Welcome back, Wastelanders!
This week's review is one I've been looking forward to. Not only is it the first book review to join the 'Pocky-clypse Now lineup, it's a title I've been eagerly awaiting since the author announced it several months ago.
I'm talking about Adam Lane Smith's heavy metal, post apocalyptic, Christian knights versus devils pulp-stravaganza, Gideon Ira: Knight of the Blood Cross.
In the interest of full disclosure, I donated to Smith's Kickstarter for this project. And as a backer, I received an early copy prior to general release. Other than that, I don't know Smith. This is an honest review, with no favoritism given or expected.
If you're a first time reader of this column, a word of caution before proceeding. My reviews always include a detailed summary, followed by a breakdown of the story's essential genre elements, overall critical analysis, and a numerical "Rad Score" based on my personal rating criteria.
In other words, this review will be spoiler-filled.
Normally, I'd follow that format here. But since Gideon Ira: Knight of the Blood Cross won't be available to the general reading public until October 4th, I'm going to change up the format for this one. I'm going to put the spoiler-free Rad Rating first, followed by the somewhat spoiler-y Vitals.
I'll also put one, final spoiler warning before the summary. After that, Wastelanders, you're on your own. The rest of the review is going to be a spoilerific Thunderdome.
So, what did I think of Adam Lane Smith's blood-soaked demon-slaying adventure epic?
The Rad Rating:
Gideon Ira: Knight of the Blood Cross has all the makings of an instant cult classic. Over-the-top violence and blisteringly paced action meld perfectly with gruesome horror imagery, nightmarish monsters, and deep theological themes. The result is something truly unique and memorable. It's a roller coaster ride from start to finish, a high-tech Crusade through the blasted wastelands.
That said, it's not all blood and thunder. There are genuinely human moments in the story, moments of brotherhood, tenderness, and kindness that remind Gideon of the grace humanity is fighting for.
All in all, Adam Lane Smith has crafted a vastly entertaining book, a solid first entry into what promises to be a cult hit series. Highly recommended.
Wastelanders, of all the areas where Gideon Ira: Knight of the Blood Cross shines, this might be where it shines the brightest.
Simply put, Adam Lane Smith has a fantastic gift for writing violence.
His knack for pacing a fight sequence is exquisite, and the way he weaves the horrific details of the demon-infested world into the action helps to create something that feels fresh and unique with each scene.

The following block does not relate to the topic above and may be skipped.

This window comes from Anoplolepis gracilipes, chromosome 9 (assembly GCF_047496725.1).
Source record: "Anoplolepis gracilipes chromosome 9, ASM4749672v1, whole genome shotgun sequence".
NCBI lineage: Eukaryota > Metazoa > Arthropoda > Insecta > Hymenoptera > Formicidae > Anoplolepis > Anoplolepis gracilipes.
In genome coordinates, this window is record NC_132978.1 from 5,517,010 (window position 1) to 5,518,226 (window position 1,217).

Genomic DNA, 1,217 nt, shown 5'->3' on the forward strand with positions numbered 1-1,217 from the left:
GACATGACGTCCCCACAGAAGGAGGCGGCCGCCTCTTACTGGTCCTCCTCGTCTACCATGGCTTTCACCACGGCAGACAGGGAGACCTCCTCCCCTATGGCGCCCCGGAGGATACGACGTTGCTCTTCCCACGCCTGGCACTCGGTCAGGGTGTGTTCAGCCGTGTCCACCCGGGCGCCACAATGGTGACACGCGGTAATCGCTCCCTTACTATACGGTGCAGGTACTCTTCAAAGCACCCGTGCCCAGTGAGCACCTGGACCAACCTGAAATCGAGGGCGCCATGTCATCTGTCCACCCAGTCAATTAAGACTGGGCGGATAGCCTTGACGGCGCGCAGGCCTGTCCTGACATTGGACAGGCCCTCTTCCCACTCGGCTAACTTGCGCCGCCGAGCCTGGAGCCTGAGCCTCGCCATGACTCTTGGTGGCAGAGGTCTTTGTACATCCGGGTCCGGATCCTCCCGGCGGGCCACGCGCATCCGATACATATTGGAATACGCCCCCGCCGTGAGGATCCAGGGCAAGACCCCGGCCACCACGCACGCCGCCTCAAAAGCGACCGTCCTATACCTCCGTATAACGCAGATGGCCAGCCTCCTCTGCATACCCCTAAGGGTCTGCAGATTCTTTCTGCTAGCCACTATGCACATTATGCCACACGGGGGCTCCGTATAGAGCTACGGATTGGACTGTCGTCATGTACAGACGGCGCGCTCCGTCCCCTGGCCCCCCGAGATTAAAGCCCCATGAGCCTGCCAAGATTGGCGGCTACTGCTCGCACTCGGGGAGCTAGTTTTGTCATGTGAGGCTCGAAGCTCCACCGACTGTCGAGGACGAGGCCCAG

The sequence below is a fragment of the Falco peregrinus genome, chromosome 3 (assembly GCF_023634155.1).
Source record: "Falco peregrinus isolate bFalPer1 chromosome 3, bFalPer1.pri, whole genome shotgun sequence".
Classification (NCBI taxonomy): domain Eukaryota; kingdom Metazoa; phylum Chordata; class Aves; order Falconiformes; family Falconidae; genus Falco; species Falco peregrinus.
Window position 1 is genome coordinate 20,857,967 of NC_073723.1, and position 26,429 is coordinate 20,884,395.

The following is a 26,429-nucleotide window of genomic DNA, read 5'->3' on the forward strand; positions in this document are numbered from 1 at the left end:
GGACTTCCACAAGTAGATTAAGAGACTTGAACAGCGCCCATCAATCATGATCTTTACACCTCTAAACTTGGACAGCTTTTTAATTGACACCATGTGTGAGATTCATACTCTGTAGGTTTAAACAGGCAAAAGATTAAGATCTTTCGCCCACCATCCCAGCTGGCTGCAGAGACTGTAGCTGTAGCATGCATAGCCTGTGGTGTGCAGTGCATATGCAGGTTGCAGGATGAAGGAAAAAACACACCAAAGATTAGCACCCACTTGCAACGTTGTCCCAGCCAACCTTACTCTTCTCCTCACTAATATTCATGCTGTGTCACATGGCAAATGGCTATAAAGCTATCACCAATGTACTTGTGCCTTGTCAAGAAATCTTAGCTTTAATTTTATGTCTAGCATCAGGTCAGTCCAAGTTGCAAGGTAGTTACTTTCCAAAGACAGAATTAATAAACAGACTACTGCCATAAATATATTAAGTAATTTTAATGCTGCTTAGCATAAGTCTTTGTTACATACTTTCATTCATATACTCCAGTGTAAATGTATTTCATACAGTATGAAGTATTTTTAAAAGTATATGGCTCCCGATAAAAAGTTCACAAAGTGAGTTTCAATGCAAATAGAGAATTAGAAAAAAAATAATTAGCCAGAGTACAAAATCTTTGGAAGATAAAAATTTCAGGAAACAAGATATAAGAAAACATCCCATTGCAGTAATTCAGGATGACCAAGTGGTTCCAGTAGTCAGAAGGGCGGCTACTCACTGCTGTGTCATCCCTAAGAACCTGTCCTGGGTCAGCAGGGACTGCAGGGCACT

One of the best examples of this is from Chapter 12, when Gideon battles a demon in what can only be described as a Cathedral of Bones:
With a huge foot, Zagoroth kicked Gideon in the chest. The knight's battered breastplate and the hit hurled Gideon through yet another bone pillar. His armor was so compromised that one of the sharp human spines stabbed into his lower back. Gideon slammed into the ground and skidded to a crashing halt with his back against another pillar. His HUD shrieked at him about a serious penetration, and when he looked down, the bloody tip of a bleached spine stuck out from his belly.
Because of details like this, the battle scenes never feel repetitive. Each one is genuinely edge-of-the-seat exciting, with stakes that matter, villains you want to see dead, and heroes you want to root for.
What more could an apocalyptic fiction fan ask for?
Man's Civilization Cast in Ruins -
Mostly simple and straightforward, with brief but effective descriptions of ruined cities, abandoned highways, and villages made from salvaged parts. Smith prefers to keep the story moving, without bogging his prose down.
That said, he manages some nice, clever touches here, brining his post apocalyptic world to life in ways that reflect the characters and their outlook. For example, Gideon muses about the words UNLEADED and DIESEL, reasoning that they must have been sacred to the Ancients, since they wrote them everywhere. To the wandering knight, only something of religious significance could be so common and so widespread. No other explanation makes sense.
One wonders what he'd make of the real explanation if someone gave it to him. Especially when the fuel source his Order uses to power their hovercraft is revealed later in the book.
Of all the passages describing society's destruction, though, the real show stoppers are the ones describing the ruined city in in chapters 17 and 18. With its enormous pyramid of packed, piled scrap in the center, this nameless ruin is an awe-inspiring monument to death and carnage, a cultists' and demons' hive built in the hollow corpse of the ravaged world.
Dystopian Survivor Society -
For a bunch of demon-worshiping cultists, the Ba'al cult displays a surprising level of sophistication. There's a clear hierarchy among the demons, the fallen angels, and their human followers, including lines of succession and chains of command. During a pre-mission briefing near the book's climax, mention is made of the vast amount of territory they control to the north.